LAUGHTER- can be the best medicine!
BIKING- it makes the heart muscle stronger, enabling it to pump more efficiently.
WALKING- It seems so easy, but it is such a good way to reduce the risk of heart disease, improve blood pressure and blood sugar, improve cholesterol and maintain body weight.
YOGA- Studies have shown a variety of cardiovascular benefits from yoga – lower blood pressure, cholesterol and resting heart rate.
MARRIAGE- safety in numbers. There’s some evidence active couples live longer.
PETS- They can lower stress and improve our health.
BEING IN LOVE- is good for your heart.
ANXIETY- Find a few minutes every day to block out the rest of the world and take inventory of what’s worrying you these days.
TYPE A PERSONALITY- Beware – some studies have suggested “Type A” conduct is right up there with smoking, high cholesterol and blood pressure as risk factors for heart attacks and coronary events.
THRILL SEEKERS- If you’ve ever fainted while exercising or you have a known heart condition, ask your doctor before going to the amusement park.
ENERGY DRINKS- According to one study, 1 out of 5 college students who used energy drinks had experienced heart palpitations.
NICOTINE. CIGARS. CIGARETTES.- Don’t light up either with fire or with batteries.
VIDEO GAMES- “Sitting is the new smoking”. Be sure you spend as much time walking or doing a physical activity that gets the heart pumping as you do in front of a screen.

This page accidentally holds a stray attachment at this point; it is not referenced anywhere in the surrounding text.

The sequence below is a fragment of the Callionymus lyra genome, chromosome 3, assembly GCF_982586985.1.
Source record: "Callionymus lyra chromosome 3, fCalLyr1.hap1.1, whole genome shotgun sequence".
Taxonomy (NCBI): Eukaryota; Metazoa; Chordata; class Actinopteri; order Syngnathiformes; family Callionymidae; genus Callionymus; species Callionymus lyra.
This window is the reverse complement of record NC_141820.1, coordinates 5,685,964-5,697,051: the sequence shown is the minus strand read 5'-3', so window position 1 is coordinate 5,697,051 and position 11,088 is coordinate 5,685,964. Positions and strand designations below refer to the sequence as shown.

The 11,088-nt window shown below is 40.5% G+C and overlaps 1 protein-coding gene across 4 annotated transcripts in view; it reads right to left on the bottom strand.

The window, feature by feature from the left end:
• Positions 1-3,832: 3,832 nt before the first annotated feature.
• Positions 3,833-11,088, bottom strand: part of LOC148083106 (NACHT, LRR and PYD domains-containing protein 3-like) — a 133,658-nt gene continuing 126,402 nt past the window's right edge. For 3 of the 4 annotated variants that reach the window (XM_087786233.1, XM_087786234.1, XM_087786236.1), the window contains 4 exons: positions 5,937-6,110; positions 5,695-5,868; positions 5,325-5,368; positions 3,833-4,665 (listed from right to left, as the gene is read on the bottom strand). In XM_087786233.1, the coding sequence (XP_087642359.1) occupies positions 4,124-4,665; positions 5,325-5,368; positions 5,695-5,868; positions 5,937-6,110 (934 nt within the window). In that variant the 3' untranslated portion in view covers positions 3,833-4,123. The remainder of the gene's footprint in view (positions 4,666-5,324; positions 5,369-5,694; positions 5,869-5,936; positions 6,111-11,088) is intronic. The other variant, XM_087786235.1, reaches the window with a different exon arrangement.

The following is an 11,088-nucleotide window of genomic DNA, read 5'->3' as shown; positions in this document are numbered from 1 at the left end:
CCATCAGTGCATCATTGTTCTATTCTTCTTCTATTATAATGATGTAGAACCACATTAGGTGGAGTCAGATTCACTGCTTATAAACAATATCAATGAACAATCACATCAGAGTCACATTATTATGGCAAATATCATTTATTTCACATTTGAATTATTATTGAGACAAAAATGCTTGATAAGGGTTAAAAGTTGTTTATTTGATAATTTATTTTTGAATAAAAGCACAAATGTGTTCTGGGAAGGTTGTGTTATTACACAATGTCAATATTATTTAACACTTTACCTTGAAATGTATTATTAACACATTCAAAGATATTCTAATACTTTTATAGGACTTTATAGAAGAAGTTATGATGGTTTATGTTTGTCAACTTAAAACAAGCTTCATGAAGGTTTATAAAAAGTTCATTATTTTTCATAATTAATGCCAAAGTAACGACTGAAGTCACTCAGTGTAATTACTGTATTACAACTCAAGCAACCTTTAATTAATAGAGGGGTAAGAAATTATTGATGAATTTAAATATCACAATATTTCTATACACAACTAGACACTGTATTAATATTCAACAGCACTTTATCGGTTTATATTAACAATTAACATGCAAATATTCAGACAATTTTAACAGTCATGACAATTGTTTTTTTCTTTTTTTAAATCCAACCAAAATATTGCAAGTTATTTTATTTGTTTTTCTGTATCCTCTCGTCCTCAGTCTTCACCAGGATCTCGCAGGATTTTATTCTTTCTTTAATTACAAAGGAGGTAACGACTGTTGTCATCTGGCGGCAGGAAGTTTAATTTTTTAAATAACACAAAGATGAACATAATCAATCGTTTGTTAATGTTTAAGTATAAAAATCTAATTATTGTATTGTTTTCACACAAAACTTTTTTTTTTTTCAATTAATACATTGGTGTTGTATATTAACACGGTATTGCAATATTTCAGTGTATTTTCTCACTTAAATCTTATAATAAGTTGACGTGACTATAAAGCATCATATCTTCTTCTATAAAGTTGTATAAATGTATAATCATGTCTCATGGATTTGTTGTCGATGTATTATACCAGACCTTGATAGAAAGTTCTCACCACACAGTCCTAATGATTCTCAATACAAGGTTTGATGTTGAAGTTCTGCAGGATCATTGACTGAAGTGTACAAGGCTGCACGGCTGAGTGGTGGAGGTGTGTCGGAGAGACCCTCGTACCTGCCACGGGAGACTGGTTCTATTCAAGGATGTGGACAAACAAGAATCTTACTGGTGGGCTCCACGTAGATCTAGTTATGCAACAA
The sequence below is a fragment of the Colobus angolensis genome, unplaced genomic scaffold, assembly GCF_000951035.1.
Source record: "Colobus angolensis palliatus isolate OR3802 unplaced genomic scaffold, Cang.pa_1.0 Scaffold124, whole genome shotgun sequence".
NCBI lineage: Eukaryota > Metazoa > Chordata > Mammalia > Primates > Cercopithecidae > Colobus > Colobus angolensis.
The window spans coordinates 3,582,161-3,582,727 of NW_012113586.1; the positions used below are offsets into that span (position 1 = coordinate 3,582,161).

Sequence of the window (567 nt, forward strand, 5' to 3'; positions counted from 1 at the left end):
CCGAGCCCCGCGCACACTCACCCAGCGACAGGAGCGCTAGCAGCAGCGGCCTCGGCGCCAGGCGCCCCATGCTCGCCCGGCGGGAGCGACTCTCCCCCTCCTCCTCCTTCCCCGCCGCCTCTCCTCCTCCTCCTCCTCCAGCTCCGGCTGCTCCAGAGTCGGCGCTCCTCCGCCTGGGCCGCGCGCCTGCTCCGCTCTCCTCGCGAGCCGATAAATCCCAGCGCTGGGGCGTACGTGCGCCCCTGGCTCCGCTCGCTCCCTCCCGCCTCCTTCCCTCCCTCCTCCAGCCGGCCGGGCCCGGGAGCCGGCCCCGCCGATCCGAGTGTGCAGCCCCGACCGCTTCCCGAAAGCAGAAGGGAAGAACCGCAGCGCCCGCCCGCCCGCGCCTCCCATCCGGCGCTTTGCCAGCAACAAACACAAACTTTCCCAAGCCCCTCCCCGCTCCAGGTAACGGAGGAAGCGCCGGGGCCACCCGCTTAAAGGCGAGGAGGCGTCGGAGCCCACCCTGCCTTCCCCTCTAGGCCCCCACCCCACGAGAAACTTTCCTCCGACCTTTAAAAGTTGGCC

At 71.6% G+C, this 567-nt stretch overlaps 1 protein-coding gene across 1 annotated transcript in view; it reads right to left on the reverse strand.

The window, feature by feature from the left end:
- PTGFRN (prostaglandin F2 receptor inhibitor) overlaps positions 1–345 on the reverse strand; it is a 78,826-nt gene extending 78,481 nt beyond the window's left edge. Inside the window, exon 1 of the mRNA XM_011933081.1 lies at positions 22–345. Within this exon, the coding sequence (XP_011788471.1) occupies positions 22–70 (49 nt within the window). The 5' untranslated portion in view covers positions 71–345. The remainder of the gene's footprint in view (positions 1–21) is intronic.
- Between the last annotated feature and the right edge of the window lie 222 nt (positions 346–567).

Eating healthy and staying active are some of the most important things you can do to prevent heart disease and improve your personal well-being.
Making the decision to start a physical activity routine is a big commitment to your long-term health. Writing down the reasons why you want to be more active also can help. Your reason might be better overall health, more energy, managing a health condition like blood pressure or diabetes or simply looking and feeling better. Post these reasons where they will be seen daily and serve as a reminder to keep you motivated.
Properly measuring the intensity of your workout can help make sure you are getting enough physical activity to maintain a heart-healthy lifestyle.
Provided by: www.secondscount.org & www.heart.org